Vettel continued his erratic stunts under the safety car by swerving off the road and crashing into a trackside sign, narrowly avoiding the wall and berating what he saw as dangerous driving by Daniel Ricciardo who was running ahead of him. It seemed more likely however that the Red Bull driver had made the mistake himself by not paying proper attention as Ricciardo warmed his brakes on the circuit.

With the racing back underway, Hamilton again began to ease away at the front, with Raikkonen, Maldonado, Alonso and Webber duly following. Alonso made a run at Maldonado soon afterwards, with the Spaniard slipping by and up to a crucial 3rd place. Mark Webber attempted the same move two laps later, but came unstuck after trying to drive around the outside of the Williams; contact was made and Webber left in a spin that dropped him down the order behind Felipe Massa. Jenson Button repeated Alonso’s move to climb up to what was now 4th place following the demise of Webber.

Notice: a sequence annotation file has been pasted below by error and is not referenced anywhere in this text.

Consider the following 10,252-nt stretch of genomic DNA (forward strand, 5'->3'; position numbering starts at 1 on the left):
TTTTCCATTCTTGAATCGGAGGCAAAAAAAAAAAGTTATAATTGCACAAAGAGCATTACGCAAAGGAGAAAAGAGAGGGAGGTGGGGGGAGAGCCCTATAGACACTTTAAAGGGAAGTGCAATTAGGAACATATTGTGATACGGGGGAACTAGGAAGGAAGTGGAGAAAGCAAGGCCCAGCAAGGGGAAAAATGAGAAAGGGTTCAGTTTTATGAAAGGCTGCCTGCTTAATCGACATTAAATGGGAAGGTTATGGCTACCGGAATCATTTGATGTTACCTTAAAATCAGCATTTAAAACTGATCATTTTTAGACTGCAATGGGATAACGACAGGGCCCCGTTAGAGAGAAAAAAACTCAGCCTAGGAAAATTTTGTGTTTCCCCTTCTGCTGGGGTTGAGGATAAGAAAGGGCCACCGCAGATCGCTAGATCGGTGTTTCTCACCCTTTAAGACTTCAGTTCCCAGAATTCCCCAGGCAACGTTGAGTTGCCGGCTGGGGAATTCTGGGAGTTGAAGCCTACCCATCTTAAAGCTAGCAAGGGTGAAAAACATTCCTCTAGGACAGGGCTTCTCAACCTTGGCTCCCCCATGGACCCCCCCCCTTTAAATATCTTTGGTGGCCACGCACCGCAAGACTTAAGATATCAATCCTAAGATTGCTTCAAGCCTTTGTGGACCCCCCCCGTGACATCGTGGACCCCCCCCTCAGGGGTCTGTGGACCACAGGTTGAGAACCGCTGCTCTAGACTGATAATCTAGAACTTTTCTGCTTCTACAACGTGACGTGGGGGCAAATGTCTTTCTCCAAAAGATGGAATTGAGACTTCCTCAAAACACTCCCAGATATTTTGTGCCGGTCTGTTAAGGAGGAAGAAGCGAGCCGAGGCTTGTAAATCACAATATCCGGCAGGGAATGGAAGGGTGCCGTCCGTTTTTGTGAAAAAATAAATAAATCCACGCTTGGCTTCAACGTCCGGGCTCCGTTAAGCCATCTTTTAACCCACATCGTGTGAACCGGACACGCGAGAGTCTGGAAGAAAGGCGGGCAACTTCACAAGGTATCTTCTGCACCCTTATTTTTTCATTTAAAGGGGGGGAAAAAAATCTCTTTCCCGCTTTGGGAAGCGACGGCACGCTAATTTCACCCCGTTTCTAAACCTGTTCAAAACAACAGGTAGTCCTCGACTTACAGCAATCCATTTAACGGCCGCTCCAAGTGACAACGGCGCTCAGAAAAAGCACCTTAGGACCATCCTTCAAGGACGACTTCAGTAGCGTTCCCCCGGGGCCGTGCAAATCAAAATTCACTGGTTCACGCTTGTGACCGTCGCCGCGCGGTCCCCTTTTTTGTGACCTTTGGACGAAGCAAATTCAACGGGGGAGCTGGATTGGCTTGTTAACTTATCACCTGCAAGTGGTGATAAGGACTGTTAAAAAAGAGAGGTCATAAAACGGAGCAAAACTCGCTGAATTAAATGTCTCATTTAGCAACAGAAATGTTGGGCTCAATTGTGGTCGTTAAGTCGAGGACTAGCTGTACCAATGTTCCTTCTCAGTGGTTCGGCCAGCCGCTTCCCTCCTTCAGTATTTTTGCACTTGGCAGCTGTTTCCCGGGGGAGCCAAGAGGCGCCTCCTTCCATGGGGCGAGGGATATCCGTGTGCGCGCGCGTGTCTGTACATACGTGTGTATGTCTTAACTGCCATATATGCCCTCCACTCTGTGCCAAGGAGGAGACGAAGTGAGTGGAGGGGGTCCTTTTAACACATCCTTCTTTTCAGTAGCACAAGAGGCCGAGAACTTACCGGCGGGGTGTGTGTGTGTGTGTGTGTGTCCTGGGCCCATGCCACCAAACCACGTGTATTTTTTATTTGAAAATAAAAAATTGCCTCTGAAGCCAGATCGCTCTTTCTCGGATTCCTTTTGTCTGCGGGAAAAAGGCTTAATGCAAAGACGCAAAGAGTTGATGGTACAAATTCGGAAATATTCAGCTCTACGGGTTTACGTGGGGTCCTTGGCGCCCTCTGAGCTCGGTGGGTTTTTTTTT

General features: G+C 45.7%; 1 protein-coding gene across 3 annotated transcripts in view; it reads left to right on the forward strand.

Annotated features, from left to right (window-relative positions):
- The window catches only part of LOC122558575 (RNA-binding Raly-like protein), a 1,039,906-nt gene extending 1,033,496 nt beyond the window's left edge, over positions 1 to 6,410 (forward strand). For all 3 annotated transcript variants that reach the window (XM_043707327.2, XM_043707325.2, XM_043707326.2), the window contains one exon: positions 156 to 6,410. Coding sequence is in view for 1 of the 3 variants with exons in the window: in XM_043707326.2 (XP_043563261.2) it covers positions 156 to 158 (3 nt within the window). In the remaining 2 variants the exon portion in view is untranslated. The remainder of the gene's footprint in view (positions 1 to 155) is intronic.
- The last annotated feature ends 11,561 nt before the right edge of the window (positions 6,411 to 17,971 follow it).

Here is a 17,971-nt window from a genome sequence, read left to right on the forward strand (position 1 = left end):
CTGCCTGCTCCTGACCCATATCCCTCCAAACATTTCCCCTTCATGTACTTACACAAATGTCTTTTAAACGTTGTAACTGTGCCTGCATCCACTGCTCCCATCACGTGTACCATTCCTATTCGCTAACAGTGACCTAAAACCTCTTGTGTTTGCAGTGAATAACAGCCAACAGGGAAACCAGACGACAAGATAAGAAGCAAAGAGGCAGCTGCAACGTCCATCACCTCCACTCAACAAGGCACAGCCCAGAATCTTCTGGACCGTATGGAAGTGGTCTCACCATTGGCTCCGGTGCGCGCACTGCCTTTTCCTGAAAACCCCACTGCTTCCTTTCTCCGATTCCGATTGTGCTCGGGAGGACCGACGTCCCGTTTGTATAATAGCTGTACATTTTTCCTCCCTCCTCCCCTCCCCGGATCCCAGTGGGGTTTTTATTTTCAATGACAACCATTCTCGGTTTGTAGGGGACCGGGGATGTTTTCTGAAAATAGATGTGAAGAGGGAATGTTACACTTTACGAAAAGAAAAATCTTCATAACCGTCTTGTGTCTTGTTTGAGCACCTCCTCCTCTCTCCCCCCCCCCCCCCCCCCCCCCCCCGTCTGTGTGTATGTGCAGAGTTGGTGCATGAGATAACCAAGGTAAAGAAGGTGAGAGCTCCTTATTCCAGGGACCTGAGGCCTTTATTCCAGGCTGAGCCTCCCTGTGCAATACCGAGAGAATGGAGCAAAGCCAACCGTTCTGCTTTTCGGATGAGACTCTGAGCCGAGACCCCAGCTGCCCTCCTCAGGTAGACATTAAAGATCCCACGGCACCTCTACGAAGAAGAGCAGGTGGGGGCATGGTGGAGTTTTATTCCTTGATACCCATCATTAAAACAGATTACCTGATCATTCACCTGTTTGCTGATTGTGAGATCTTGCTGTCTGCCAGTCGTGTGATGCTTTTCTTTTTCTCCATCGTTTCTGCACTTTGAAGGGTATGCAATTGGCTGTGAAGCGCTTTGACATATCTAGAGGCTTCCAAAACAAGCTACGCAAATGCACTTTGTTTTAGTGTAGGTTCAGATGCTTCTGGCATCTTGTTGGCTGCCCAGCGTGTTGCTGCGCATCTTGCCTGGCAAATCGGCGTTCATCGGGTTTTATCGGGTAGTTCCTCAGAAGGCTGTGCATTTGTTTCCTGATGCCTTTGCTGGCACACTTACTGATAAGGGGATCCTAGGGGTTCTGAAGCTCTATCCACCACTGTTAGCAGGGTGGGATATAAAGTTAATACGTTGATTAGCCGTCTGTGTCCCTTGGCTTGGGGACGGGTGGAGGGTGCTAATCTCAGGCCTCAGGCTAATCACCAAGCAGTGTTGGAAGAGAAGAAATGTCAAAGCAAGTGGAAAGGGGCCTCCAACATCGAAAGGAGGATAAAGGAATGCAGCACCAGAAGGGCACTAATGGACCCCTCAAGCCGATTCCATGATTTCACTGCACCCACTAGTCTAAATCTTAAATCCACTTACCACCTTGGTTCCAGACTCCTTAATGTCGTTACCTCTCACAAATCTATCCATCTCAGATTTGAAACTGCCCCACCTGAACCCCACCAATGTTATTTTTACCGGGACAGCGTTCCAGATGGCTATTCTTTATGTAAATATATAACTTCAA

Mclaren’s mechanical woes struck again though, and on lap 19 Hamilton was forced to pull off the circuit after his engine abruptly cut out. A fuel feed problem was suspected, similar to the one that forced Button to retire from the Italian GP in September. This elevated Raikkonen to the race lead, ahead of Alonso and Button. Further back, Webber again caused an incident when he tried to pass Felipe Massa, the Ferrari spinning out of control while taking avoiding action after Webber cut across the nose of the Brazilian’s Ferrari. Despite an investigation by the race stewards, no action was taken against the Australian for either of the two incidents he had become caught up in. Vettel meanwhile was making slow progress, and made a second pitstop shortly after the retirement of Hamilton’s Mclaren in order to fit a fresh set of tyres that could take him to the end of the Grand Prix.